September 8, 2018

This Week’s Employment News: Very Good (But Not ‘On Fire’)

Filed under: Economy,Taxes & Government — Tom @ 10:01 am

On Thursday, ADP’s national employment report estimated that the economy added 163,000 seasonally adjusted private-sector jobs in August. July’s original reported 219K figure remained essentially the same at 217K, as did June’s original 177K, which is not 178K.

In ADP’s press release, Mark Zandi stated that “The job market is hot. Employers are aggressively competing to hold onto their existing workers and to find new ones. Small businesses are struggling the most in this competition, as they increasingly can’t fill open positions.”

One would think the that this situation might indicate that wage increases which beat inflation by a significant margin might finally be occurring.

Did we see that in Friday’s Employment Situation Summary from the government? Well, the news certainly got better, as seen in the second-last paragraph of that report, which had some other news which was less than encouraging:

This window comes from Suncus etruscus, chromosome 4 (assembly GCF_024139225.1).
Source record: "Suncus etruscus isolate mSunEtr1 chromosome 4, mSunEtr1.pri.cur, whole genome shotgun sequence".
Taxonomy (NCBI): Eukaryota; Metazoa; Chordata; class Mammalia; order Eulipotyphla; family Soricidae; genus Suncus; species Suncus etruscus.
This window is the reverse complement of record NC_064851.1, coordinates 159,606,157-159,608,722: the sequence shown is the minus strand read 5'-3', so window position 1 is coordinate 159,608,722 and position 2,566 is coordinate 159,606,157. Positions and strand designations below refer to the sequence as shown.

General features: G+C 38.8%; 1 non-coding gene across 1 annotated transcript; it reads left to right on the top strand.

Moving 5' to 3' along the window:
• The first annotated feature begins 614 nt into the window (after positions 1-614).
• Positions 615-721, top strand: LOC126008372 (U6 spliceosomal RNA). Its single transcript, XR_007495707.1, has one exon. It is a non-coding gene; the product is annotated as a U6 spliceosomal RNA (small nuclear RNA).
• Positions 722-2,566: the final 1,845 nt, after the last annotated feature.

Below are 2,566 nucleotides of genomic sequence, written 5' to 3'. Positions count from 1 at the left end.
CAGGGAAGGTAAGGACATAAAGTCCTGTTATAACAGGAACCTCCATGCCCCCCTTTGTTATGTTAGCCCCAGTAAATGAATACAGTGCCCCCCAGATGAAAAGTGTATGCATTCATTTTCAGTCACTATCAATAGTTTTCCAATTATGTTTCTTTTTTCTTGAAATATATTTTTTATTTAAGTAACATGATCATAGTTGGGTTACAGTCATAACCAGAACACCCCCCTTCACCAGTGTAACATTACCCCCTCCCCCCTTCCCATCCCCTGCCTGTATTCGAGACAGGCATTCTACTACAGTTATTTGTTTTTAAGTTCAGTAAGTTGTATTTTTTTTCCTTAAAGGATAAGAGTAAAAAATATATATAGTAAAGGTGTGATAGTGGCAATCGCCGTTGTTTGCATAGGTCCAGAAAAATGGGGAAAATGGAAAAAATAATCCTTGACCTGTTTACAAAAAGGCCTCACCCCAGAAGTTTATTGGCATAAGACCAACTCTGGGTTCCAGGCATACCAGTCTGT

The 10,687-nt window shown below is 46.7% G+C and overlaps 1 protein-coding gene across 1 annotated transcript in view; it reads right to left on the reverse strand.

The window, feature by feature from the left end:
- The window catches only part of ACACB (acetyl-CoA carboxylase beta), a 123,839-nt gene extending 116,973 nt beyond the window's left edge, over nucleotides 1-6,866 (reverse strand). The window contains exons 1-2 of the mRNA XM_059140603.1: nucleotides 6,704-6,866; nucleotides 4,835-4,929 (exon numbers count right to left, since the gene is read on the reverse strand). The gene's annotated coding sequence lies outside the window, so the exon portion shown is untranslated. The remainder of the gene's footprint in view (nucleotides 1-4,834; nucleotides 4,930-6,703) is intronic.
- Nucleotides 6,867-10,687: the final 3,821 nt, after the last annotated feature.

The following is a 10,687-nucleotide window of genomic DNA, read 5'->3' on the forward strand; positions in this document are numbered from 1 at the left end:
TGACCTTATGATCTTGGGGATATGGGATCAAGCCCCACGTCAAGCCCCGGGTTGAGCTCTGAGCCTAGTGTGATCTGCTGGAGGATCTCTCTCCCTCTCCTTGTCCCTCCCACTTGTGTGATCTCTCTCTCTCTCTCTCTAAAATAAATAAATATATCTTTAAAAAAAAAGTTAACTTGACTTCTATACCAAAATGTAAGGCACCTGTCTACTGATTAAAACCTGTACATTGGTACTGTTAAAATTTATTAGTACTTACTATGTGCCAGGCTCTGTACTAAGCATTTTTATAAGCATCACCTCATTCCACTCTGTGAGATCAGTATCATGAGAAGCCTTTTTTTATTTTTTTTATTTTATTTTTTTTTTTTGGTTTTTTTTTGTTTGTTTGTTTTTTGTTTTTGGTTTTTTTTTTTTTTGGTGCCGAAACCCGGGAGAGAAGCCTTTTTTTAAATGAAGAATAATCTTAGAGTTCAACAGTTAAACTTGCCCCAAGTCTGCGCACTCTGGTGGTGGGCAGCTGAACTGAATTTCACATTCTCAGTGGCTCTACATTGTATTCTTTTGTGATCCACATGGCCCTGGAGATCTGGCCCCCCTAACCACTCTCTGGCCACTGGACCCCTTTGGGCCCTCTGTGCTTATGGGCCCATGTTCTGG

Total nonfarm payroll employment increased by 201,000 in August, and the unemployment rate was unchanged at 3.9 percent, the U.S. Bureau of Labor Statistics reported today. Job gains occurred in professional and business services, health care, wholesale trade, transportation and warehousing, and mining.

Household Survey Data

The unemployment rate remained at 3.9 percent in August, and the number of unemployed persons, at 6.2 million, changed little.

Among the major worker groups, the unemployment rates for adult men (3.5 percent), adult women (3.6 percent), teenagers (12.8 percent), Whites (3.4 percent), Blacks (6.3 percent), Asians (3.0 percent), and Hispanics (4.7 percent) showed little or no change in August.

The number of long-term unemployed (those jobless for 27 weeks or more) was little
changed in August at 1.3 million and accounted for 21.5 percent of the unemployed. Over the year, the number of long-term unemployed has declined by 403,000.

Both the labor force participation rate, at 62.7 percent, and the employment population ratio, at 60.3 percent, declined by 0.2 percentage point in August.

Establishment Survey Data

Total nonfarm payroll employment increased by 201,000 in August, in line with the
average monthly gain of 196,000 over the prior 12 months. Over the month, employment
increased in professional and business services, health care, wholesale trade,
transportation and warehousing, and mining.

Professional and business services added 53,000 jobs in August and 519,000 jobs over the year.